Polestar 1 exemplifies the evolution of electric car design
The new Polestar 1 looks curiously modest on the road. Few would guess this is a £139,000, 600-horsepower, technology-packed performance car driven by one of the most radical hybrid systems around. This is exactly how Polestar would like to be perceived. The new electric car company from Volvo wants to do things differently – it intends to be the progressive choice, the intellectual purchase, and part of this narrative is formed by a clear and concise, and heavily directed design theme. It makes for a compelling story. But more on this later. For now, we head to the outskirts of London to test the marque’s premier car, this Polestar 1. A support vehicle follows closely, for this is a preproduction model and there is a potential something may go wrong. It doesn’t, of course, and bar an emergency break lever, this is a perfectly polished product.
The Polestar 1 positions itself as a grand touring luxury coupé, and so it has been designed and engineered for a ride in comfort, on long distances and in various scenarios. It’s a stormy day, and yet the car drives with ease on the motorway and on wet, twisty, narrow country roads. The other cars to join the Polestar family from 2020 will be fully electric. This one though gets most of its power from a traditional 2.0 litre four-cylinder petrol engine, both turbo and supercharged to deliver 308-horsepower. This drives the front wheels and is amplified by a 68bhp electric motor. Then the rear wheels are powered by a pair of electric motors to develop a further 232bhp from the 34kWh battery pack, which also allows for an electric range of 93 miles. Finally, the combined 600bhp helps the Polestar 1 sprint to 60mph in just 4 seconds.
The Polestar 1 design is an evolution of the 2013 Concept Coupé, a study car that looked back to the future and to Volvo’s classics – namely the brilliant 1960s P1800. With its simple two-doors construction and a coupé silhouette, it essentially retains a classic motor car vernacular. This is largely on purpose, as the marque doesn’t feel it needs to invent an entirely new language of design for electric mobility – rather, the approach should be subtler. It is about offering clear, functional design. This Scandinavian theme also reflects a general trend with EVs for vehicle design that is more akin to tech products.
Carbon-fibre forms much of the body reducing some of the weight and allowing for a vast, low, panoramic roof that appears to be one single structure. It works well in enhancing the car’s sporty appearance and the feeling of spaciousness inside. The tinted glass element doesn’t open but cuts out some 95 per cent of UV light. There are slender frameless side mirrors, and the carbon allows for crisp and precise sharp edges and angles enhancing the Polestar 1’s technical expression.
The interior is precisely designed, intuitive, uncluttered and comfortable – if perhaps a touch clinical. The seats are soft and hugging, and the driver elements are in logical positions. The format is 2+2 with the focus on the driver and front passenger space, and there is a clever interaction of lines and light that appears to swallow the interior volume. The cabin features leather extensively, which is perhaps a missed opportunity to explore luxury materials beyond the conventional. The Polestar 2, though, will feature vegan fabrics. This car comes with a high spec as standard to include Bowers and Wilkins stereo, and curiously against the growing trend for personalisation, customers will only be given a choice of two colours – dark grey and beige. The exterior options are also restricted to include chrome or black, wheels with three different finishes and five paint colours in gloss or matt finish.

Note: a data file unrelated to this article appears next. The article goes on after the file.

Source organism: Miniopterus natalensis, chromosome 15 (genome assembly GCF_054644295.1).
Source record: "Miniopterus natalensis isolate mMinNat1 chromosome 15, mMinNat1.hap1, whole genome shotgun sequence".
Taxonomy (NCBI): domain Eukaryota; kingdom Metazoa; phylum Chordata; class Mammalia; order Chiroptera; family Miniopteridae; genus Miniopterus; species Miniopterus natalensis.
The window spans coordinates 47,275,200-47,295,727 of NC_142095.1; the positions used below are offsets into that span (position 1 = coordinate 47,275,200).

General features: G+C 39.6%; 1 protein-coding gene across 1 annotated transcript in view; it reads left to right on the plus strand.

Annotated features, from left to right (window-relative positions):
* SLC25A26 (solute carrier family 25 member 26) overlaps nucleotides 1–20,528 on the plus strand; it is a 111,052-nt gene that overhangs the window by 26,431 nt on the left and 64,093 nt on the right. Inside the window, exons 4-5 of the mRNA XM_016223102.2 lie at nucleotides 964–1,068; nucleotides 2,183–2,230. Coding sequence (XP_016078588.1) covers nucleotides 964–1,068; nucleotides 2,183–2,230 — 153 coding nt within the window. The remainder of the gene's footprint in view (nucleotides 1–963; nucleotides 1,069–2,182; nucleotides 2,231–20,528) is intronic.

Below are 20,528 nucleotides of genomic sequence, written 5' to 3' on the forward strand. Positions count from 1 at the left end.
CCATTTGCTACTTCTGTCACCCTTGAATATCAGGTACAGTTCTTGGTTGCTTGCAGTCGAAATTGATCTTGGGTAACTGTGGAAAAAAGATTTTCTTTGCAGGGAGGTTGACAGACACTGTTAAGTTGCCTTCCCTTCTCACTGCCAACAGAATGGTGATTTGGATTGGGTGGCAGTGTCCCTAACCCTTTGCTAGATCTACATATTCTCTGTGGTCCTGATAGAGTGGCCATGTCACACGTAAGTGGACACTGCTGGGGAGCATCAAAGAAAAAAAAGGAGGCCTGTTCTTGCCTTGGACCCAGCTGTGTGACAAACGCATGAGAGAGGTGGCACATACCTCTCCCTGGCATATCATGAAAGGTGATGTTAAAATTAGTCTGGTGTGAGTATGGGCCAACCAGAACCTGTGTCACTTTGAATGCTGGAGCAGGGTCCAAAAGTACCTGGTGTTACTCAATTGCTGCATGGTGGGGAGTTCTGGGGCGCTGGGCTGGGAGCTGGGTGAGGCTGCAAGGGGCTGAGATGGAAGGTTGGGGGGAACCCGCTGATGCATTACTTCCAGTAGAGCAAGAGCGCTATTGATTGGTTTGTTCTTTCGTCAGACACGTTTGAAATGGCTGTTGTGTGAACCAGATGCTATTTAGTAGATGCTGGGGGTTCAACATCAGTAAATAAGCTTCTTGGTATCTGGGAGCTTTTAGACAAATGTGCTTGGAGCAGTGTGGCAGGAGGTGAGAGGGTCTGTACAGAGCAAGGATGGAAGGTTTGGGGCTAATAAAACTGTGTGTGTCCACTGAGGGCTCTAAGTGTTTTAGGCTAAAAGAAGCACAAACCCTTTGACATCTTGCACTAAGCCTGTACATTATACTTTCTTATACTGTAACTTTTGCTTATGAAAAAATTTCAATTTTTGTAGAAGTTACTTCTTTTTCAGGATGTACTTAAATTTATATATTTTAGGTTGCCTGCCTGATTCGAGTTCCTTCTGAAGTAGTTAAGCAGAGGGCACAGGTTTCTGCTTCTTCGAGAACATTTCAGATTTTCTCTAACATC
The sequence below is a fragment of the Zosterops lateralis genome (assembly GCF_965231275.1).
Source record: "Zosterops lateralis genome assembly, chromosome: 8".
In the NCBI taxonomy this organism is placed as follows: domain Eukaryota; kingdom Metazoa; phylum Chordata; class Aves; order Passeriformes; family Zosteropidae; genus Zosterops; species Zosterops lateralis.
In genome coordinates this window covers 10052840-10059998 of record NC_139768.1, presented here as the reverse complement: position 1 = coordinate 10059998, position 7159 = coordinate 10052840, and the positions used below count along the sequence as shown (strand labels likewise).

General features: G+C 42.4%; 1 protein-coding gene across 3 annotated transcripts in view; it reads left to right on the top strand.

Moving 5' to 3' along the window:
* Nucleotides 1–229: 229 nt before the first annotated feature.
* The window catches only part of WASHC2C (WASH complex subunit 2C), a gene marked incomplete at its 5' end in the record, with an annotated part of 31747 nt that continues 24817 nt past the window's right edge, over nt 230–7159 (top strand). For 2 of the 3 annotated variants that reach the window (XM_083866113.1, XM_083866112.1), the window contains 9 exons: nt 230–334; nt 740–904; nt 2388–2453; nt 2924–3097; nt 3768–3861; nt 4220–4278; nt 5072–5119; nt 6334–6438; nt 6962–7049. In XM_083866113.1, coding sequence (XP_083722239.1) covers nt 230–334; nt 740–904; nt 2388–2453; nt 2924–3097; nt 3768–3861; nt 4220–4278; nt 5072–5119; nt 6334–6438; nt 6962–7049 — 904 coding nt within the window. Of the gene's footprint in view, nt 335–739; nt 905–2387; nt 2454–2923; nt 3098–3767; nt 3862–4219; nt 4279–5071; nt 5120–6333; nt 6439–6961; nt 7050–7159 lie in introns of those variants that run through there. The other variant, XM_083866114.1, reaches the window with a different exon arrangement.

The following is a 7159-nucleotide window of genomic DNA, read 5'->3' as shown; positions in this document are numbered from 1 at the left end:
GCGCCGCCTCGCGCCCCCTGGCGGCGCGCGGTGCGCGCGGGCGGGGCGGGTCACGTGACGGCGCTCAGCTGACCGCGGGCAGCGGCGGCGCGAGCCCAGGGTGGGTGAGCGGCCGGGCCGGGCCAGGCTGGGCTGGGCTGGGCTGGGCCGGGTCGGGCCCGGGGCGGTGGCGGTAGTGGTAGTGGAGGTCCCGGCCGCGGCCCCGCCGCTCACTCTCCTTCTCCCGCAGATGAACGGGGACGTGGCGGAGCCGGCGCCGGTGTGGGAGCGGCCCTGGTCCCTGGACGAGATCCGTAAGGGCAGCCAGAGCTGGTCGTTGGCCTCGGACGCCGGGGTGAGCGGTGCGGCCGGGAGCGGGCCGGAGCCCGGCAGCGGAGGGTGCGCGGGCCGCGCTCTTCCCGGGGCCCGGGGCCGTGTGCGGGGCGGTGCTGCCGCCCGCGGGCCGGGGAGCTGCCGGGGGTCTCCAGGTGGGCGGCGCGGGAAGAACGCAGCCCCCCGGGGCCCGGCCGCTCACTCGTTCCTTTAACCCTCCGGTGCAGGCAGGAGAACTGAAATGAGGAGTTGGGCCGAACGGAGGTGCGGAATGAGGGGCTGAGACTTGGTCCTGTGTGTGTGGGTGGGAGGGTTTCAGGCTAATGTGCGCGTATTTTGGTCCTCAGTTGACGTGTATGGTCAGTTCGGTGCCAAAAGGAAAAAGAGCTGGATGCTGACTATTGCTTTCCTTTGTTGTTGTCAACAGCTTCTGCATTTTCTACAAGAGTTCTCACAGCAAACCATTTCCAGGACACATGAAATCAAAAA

All this is down to Thomas Ingenlath, the designer and company chief executive who is directing every single element of the Polestar brand. He is very clear that customers will not have a free reign with Polestar cars – instead his team will direct design themes. ‘For a company with such an appreciation of great design, we have to make very clear choices,’ he explained when the Polestar 1 was announced. ‘I think we take away an incredible headache for customers of being lost in the sheer amount of choice they have these days.’ Production numbers will be kept low to maintain a sense of exclusivity, with only 1,500 Polestar 1 cars planned in total at the Snøhetta-designed Chengdu facility in China. Asked who will buy this car, Ingenlath, who considers Tesla and Spotify as inspirational companies, thinks they will need to be progressive and open minded, and not tied down to heritage brands.
The exciting story here perhaps isn’t so much the car we’re driving, as what the brand represents – of how the electric car evolution has opened the gates for companies like Tesla and Byton and Polestar to compete against the big traditional players with a great advantage of no history, no baggage and less formality in how they plan products. Everything with Polestar is considered – from the sustainable production methods, to the electric drivetrain, clear functional design, and with later products, vegan interior, affordable price and shared ownership schemes.
It tells a bold story of the car as consumer technology. Talking to Ingenlath, you get the sense that it is with Polestar 2 and the cars that follow where the true story of the new company will begin. §